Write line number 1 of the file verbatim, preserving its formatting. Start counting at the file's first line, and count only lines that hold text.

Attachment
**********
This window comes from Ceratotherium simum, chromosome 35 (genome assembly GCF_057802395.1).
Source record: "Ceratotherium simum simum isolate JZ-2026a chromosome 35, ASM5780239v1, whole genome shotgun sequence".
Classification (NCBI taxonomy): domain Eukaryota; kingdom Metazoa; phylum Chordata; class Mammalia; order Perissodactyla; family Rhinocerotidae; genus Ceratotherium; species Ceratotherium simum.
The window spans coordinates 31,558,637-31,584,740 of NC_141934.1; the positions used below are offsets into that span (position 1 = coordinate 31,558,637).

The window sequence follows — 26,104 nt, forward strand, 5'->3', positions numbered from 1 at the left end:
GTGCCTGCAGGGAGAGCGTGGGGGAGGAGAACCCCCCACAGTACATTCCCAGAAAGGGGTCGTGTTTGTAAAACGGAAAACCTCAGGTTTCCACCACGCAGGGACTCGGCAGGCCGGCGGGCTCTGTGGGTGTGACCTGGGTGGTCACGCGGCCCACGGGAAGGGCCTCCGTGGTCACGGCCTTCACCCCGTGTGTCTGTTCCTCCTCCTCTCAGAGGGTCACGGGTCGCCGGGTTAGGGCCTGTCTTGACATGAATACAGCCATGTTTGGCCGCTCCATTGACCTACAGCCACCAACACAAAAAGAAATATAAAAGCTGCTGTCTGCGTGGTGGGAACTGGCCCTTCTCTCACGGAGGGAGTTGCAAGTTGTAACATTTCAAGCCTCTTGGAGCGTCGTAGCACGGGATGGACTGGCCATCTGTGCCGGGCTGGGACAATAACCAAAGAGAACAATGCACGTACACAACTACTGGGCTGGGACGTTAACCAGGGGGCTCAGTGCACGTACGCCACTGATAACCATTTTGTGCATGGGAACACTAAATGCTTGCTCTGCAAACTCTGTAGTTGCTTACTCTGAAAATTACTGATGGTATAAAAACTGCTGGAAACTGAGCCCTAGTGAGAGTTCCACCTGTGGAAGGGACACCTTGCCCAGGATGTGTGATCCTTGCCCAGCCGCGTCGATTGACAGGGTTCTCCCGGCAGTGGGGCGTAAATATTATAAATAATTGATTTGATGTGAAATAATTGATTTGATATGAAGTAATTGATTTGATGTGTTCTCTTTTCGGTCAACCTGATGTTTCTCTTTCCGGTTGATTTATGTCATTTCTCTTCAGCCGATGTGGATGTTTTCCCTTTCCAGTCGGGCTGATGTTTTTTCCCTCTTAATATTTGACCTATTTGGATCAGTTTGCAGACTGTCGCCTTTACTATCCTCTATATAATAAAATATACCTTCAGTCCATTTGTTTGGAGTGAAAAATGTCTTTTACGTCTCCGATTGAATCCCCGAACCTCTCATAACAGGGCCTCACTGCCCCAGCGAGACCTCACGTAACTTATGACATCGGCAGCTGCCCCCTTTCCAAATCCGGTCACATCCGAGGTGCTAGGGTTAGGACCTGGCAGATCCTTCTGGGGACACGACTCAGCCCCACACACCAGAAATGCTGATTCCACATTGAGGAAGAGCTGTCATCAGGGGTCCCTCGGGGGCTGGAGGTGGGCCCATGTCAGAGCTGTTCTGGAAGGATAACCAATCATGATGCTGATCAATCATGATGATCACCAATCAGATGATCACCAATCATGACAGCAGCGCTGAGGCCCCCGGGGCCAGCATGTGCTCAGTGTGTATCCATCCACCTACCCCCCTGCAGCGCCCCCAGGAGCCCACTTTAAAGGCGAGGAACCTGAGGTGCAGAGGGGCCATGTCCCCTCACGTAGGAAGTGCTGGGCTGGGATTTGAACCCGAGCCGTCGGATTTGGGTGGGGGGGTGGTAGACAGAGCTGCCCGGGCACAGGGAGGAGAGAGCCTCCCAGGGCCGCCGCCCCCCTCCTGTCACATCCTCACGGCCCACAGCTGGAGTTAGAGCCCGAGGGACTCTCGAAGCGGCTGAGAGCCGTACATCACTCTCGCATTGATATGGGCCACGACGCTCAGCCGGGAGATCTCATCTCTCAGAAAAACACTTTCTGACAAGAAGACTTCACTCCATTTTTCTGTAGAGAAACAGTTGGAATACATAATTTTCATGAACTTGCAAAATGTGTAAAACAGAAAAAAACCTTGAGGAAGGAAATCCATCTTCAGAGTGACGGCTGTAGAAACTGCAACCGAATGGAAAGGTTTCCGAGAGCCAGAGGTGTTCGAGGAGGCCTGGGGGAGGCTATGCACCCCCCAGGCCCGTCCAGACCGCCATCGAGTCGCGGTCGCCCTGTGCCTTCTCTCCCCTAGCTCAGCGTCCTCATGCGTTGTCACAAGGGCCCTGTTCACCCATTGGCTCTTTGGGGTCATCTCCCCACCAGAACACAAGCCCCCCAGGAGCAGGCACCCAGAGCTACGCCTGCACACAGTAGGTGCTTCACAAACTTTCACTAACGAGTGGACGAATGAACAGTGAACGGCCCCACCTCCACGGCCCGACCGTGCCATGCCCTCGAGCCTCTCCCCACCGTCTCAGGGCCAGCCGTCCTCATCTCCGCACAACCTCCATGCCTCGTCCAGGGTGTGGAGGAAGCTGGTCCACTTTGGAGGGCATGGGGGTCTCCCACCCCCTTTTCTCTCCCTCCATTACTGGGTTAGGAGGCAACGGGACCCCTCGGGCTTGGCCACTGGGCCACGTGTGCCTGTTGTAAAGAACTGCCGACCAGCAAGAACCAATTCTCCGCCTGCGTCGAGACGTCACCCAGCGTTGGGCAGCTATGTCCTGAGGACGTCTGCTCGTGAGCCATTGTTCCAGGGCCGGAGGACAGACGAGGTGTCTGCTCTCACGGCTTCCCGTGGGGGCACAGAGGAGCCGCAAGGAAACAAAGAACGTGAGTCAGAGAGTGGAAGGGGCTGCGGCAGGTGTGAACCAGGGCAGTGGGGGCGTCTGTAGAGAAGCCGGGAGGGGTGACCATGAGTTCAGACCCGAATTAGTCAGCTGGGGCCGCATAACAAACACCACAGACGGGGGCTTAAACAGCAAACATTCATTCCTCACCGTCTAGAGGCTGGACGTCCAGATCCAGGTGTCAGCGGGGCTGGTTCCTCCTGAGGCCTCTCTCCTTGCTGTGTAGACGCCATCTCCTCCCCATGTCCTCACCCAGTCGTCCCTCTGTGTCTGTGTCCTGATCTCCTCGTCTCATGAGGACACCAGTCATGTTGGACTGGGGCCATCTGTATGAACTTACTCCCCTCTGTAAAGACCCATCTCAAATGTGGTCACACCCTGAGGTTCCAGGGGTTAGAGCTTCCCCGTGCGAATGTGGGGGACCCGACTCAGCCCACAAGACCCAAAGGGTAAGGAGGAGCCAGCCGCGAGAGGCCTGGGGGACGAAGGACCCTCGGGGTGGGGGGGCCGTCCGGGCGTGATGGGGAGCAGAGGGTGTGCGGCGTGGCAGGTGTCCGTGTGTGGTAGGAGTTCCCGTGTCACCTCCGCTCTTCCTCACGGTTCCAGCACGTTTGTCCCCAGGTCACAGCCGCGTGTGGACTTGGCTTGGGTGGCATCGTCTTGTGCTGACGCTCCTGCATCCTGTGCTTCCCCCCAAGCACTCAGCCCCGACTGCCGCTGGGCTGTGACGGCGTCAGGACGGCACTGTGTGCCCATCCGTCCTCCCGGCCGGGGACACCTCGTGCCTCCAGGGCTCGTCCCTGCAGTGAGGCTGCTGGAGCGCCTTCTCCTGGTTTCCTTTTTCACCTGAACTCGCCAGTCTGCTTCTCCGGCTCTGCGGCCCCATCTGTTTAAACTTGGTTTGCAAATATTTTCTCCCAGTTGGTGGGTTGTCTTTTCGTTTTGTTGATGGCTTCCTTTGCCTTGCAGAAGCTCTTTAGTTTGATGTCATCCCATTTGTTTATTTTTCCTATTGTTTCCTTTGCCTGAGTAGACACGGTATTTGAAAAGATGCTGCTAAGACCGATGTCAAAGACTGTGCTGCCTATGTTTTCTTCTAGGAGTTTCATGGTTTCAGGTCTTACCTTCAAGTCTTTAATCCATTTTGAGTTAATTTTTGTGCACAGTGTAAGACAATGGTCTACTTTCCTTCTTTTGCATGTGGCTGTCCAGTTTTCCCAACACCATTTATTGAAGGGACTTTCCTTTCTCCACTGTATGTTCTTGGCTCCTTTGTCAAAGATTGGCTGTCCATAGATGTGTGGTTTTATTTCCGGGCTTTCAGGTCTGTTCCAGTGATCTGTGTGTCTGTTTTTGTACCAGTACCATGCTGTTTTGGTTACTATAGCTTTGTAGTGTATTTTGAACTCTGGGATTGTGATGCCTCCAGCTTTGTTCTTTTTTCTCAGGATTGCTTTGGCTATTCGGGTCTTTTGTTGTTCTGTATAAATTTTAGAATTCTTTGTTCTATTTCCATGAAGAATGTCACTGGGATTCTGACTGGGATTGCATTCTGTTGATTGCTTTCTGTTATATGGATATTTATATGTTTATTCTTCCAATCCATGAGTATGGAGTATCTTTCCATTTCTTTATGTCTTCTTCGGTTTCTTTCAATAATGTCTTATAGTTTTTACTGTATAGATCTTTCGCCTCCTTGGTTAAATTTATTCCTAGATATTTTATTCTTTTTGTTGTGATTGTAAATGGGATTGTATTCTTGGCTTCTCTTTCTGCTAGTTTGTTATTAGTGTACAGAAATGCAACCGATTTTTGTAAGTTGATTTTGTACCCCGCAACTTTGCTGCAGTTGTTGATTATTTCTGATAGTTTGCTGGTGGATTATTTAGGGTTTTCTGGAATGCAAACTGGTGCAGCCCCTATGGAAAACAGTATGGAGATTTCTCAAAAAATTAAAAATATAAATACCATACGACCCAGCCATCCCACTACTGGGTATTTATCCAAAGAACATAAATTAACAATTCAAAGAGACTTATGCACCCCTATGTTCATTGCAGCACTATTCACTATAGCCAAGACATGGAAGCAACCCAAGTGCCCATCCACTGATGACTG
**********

This window comes from Ceratotherium simum, chromosome 35 (genome assembly GCF_057802395.1).